Letter: Reluctant lecturers

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The Independent Online
Sir: I must come to the support of Helen Winnifrith's courageous article ('Lessons for our lecturers', 23 June), which for once viewed the situation from the students' perspective. It is quite true that the tutorial system has been abolished in many departments. Some departments have countered the increase in student numbers with a considerable reduction in the number of seminars and lectures.

Furthermore, hardly any teaching takes place during the third term, due to exams. Anything between four and 12 contact hours per week is an average workload for a lecturer. Students are often discouraged from writing essays. I know of one case where a lecturer told students that a few lines on a piece of paper would suffice to receive a mark. (The students actually protested.)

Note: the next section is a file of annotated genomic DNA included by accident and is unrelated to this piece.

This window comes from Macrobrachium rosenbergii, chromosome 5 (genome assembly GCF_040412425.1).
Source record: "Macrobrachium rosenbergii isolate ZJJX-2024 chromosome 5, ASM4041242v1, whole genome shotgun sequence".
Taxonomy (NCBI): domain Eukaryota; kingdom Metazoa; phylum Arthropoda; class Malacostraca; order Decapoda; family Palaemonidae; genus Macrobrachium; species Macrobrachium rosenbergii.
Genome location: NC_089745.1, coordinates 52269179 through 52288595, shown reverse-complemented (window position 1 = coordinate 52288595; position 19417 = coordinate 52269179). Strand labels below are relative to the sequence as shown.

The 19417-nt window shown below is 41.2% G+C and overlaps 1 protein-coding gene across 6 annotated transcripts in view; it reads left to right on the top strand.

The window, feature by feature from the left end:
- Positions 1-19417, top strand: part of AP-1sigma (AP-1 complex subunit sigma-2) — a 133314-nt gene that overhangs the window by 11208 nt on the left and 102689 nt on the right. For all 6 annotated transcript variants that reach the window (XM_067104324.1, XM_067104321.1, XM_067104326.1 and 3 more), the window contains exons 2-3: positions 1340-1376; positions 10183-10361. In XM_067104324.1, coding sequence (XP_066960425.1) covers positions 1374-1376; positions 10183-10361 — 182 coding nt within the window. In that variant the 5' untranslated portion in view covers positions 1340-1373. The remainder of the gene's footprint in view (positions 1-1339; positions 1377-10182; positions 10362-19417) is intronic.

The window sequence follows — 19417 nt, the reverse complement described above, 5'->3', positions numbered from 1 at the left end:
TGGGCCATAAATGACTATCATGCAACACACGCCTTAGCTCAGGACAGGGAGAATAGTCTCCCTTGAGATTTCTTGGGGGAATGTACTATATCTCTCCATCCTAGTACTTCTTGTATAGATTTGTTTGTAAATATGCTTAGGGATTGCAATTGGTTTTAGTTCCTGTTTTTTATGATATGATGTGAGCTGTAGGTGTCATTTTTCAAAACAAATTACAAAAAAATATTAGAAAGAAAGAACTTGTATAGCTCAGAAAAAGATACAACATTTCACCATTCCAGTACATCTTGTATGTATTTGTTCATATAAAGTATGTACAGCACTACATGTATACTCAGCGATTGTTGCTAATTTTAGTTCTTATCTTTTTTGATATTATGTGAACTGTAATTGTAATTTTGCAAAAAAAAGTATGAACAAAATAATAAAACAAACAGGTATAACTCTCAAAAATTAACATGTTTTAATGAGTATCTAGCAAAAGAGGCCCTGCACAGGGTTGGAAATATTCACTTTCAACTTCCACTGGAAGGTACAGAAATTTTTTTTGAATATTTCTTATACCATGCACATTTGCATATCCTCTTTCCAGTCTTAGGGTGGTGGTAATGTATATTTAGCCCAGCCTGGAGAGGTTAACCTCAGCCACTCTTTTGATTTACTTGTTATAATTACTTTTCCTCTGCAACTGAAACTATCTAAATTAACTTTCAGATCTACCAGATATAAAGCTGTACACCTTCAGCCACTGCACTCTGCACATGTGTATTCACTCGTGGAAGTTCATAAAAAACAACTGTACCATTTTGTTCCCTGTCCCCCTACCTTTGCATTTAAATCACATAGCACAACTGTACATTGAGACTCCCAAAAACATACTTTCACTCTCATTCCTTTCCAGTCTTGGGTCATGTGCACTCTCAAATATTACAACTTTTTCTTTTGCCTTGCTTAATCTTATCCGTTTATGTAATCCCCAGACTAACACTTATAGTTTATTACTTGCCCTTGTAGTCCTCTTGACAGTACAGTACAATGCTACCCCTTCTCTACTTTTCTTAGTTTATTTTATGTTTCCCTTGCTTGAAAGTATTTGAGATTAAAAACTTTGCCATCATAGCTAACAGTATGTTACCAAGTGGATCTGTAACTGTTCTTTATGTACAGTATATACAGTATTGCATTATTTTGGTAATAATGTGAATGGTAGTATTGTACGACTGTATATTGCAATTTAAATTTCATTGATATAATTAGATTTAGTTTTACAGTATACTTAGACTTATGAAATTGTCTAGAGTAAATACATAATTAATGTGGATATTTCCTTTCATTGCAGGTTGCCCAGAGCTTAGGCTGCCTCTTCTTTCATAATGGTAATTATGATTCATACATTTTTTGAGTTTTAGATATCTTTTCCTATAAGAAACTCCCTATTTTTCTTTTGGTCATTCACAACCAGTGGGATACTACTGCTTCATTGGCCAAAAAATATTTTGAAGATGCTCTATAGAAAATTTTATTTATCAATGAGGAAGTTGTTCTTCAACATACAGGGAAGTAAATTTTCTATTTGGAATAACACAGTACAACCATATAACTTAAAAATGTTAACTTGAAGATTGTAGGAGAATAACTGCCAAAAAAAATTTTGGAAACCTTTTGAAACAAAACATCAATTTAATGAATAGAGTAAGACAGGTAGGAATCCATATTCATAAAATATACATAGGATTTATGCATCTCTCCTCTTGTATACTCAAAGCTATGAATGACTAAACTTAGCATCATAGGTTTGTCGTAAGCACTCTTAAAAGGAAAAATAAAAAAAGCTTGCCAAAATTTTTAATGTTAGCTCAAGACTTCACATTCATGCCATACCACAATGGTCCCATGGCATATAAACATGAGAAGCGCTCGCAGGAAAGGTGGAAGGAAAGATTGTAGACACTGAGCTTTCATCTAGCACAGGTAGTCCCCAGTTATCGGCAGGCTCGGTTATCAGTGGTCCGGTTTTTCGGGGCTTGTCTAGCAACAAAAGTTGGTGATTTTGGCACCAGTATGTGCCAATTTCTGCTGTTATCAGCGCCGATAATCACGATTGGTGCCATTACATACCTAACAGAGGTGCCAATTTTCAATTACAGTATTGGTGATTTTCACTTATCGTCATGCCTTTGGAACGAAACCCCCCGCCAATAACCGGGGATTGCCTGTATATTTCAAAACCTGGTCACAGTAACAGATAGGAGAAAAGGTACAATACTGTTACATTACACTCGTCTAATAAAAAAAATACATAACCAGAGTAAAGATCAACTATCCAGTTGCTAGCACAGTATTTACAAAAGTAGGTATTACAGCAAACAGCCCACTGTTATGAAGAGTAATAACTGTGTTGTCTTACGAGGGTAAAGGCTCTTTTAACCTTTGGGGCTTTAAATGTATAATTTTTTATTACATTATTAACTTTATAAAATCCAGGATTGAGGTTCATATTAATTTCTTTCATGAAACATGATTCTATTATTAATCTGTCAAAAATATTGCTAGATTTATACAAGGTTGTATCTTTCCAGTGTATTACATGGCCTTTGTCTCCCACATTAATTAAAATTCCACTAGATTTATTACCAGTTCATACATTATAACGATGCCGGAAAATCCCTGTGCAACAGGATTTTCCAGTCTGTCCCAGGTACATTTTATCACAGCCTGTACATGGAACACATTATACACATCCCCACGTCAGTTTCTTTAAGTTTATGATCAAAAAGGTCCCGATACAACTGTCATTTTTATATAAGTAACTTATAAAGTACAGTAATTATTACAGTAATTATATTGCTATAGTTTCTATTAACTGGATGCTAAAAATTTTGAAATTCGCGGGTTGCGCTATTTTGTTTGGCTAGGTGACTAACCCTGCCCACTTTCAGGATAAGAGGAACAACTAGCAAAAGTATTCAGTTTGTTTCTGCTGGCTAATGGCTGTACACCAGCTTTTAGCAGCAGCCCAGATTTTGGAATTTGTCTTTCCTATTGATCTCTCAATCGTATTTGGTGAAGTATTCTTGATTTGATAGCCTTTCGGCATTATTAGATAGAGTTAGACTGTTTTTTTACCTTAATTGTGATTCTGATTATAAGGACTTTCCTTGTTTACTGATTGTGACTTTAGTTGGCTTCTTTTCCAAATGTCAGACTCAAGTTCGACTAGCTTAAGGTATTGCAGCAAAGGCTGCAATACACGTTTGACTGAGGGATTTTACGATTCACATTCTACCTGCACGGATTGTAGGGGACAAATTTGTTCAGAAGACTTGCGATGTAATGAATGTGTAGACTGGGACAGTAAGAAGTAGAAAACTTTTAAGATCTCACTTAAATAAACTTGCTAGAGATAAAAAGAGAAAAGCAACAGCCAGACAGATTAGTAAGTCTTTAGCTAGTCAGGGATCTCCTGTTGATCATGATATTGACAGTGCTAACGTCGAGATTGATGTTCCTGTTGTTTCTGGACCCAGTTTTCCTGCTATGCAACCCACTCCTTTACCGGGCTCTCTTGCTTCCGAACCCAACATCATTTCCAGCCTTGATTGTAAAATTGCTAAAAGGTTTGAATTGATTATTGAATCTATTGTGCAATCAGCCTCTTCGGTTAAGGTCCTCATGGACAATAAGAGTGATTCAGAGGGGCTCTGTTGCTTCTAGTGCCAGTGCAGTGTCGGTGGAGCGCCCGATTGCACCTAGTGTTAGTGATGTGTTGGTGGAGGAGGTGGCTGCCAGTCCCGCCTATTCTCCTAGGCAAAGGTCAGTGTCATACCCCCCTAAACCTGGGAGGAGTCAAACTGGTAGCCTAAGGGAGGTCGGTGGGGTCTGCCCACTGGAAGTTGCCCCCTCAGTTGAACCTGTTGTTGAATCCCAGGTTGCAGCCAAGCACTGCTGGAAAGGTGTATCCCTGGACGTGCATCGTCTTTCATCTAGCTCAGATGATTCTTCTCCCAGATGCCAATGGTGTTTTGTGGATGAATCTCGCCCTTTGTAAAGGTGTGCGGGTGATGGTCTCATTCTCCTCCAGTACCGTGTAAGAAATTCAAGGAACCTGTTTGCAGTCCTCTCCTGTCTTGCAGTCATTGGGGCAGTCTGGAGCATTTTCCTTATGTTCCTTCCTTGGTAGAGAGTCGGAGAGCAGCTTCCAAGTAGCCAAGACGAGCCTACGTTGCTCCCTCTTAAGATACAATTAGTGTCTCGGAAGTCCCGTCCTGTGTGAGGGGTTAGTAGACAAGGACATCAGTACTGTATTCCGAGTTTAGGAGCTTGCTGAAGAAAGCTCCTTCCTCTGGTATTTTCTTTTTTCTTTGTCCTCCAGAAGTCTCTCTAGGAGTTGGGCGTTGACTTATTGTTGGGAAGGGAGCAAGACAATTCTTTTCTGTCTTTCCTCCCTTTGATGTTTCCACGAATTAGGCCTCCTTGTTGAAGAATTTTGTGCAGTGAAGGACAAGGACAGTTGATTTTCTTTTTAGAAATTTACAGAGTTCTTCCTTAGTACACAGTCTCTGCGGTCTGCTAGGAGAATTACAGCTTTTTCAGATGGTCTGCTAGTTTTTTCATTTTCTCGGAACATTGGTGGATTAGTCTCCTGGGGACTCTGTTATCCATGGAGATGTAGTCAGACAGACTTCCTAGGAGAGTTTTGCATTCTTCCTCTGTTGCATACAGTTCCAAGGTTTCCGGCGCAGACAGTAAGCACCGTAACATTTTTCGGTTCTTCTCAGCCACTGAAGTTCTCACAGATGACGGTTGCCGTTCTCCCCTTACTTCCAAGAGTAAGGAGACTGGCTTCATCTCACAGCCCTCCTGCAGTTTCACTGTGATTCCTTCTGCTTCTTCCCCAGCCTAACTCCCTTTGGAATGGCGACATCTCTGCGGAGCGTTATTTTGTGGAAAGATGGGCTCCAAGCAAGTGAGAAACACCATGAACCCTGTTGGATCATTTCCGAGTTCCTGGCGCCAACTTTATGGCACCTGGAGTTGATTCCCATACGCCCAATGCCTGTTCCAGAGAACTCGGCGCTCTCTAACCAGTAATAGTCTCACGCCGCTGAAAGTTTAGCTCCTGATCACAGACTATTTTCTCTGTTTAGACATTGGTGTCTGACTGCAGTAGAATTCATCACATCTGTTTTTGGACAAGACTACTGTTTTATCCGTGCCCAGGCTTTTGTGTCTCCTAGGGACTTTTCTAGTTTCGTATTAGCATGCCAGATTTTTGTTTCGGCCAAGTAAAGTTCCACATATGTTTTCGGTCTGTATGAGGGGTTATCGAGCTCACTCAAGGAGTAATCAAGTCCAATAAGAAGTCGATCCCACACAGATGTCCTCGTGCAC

Things are even worse for postgraduate students. Some lecturers collect PhD students like trophies and thus supervise up to 12 students. In such cases, four to five supervisions per year are normal (the fees are pounds 2,350 per annum) and such supervisors often don't find the time to (re)read even the primary literature.

Helen Winnifrith's article points us in the direction of very necessary change.

Yours sincerely,


London, NW6

28 June